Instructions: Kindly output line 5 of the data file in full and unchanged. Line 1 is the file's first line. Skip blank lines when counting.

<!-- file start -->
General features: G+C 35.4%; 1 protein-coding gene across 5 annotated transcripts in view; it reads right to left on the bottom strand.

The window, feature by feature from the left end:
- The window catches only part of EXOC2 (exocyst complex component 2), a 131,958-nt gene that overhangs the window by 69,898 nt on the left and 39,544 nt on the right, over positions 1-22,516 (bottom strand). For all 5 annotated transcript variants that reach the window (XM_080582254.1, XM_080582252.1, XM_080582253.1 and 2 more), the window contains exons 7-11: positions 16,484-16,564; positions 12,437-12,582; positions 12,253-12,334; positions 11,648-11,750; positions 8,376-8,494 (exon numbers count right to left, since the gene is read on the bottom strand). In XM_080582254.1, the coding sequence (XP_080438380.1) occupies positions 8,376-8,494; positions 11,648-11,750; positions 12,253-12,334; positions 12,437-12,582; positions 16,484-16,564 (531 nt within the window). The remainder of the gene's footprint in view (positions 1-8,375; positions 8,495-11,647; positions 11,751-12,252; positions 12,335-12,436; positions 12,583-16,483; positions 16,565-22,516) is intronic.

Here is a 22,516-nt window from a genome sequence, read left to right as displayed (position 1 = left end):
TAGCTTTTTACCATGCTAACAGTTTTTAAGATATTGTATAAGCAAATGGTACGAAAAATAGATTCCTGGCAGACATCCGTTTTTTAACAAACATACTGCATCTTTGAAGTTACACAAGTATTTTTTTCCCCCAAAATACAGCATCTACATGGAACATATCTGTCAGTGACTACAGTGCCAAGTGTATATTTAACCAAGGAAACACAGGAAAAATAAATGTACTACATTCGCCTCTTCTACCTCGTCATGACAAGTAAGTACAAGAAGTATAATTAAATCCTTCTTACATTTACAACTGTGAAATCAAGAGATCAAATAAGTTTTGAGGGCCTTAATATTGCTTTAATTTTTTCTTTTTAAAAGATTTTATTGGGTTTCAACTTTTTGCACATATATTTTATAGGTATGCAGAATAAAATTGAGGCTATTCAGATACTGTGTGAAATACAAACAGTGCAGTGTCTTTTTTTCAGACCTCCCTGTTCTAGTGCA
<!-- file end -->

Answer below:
TAGCTTTTTACCATGCTAACAGTTTTTAAGATATTGTATAAGCAAATGGTACGAAAAATAGATTCCTGGCAGACATCCGTTTTTTAACAAACATACTGCATCTTTGAAGTTACACAAGTATTTTTTTCCCCCAAAATACAGCATCTACATGGAACATATCTGTCAGTGACTACAGTGCCAAGTGTATATTTAACCAAGGAAACACAGGAAAAATAAATGTACTACATTCGCCTCTTCTACCTCGTCATGACAAGTAAGTACAAGAAGTATAATTAAATCCTTCTTACATTTACAACTGTGAAATCAAGAGATCAAATAAGTTTTGAGGGCCTTAATATTGCTTTAATTTTTTCTTTTTAAAAGATTTTATTGGGTTTCAACTTTTTGCACATATATTTTATAGGTATGCAGAATAAAATTGAGGCTATTCAGATACTGTGTGAAATACAAACAGTGCAGTGTCTTTTTTTCAGACCTCCCTGTTCTAGTGCA